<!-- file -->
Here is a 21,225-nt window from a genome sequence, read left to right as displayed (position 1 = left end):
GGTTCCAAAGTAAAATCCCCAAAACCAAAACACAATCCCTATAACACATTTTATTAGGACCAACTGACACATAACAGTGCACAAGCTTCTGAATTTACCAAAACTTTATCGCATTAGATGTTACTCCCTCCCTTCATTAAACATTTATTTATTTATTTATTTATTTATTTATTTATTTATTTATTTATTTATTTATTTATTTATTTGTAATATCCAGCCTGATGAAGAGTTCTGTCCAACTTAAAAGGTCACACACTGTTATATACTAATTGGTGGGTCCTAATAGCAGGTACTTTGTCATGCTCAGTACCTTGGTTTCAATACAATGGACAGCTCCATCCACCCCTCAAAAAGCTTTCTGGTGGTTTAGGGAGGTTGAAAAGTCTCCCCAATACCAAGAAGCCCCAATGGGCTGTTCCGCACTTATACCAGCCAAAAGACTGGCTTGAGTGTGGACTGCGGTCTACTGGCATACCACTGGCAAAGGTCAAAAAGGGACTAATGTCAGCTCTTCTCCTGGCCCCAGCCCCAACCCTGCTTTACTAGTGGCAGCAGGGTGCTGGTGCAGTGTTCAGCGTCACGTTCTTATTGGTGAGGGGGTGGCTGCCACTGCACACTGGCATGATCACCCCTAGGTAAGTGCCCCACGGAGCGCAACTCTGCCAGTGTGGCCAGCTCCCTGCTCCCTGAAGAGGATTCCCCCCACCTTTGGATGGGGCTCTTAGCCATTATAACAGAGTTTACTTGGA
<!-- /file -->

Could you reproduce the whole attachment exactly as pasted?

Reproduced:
Here is a 21,225-nt window from a genome sequence, read left to right as displayed (position 1 = left end):
GGTTCCAAAGTAAAATCCCCAAAACCAAAACACAATCCCTATAACACATTTTATTAGGACCAACTGACACATAACAGTGCACAAGCTTCTGAATTTACCAAAACTTTATCGCATTAGATGTTACTCCCTCCCTTCATTAAACATTTATTTATTTATTTATTTATTTATTTATTTATTTATTTATTTATTTATTTATTTATTTATTTGTAATATCCAGCCTGATGAAGAGTTCTGTCCAACTTAAAAGGTCACACACTGTTATATACTAATTGGTGGGTCCTAATAGCAGGTACTTTGTCATGCTCAGTACCTTGGTTTCAATACAATGGACAGCTCCATCCACCCCTCAAAAAGCTTTCTGGTGGTTTAGGGAGGTTGAAAAGTCTCCCCAATACCAAGAAGCCCCAATGGGCTGTTCCGCACTTATACCAGCCAAAAGACTGGCTTGAGTGTGGACTGCGGTCTACTGGCATACCACTGGCAAAGGTCAAAAAGGGACTAATGTCAGCTCTTCTCCTGGCCCCAGCCCCAACCCTGCTTTACTAGTGGCAGCAGGGTGCTGGTGCAGTGTTCAGCGTCACGTTCTTATTGGTGAGGGGGTGGCTGCCACTGCACACTGGCATGATCACCCCTAGGTAAGTGCCCCACGGAGCGCAACTCTGCCAGTGTGGCCAGCTCCCTGCTCCCTGAAGAGGATTCCCCCCACCTTTGGATGGGGCTCTTAGCCATTATAACAGAGTTTACTTGGA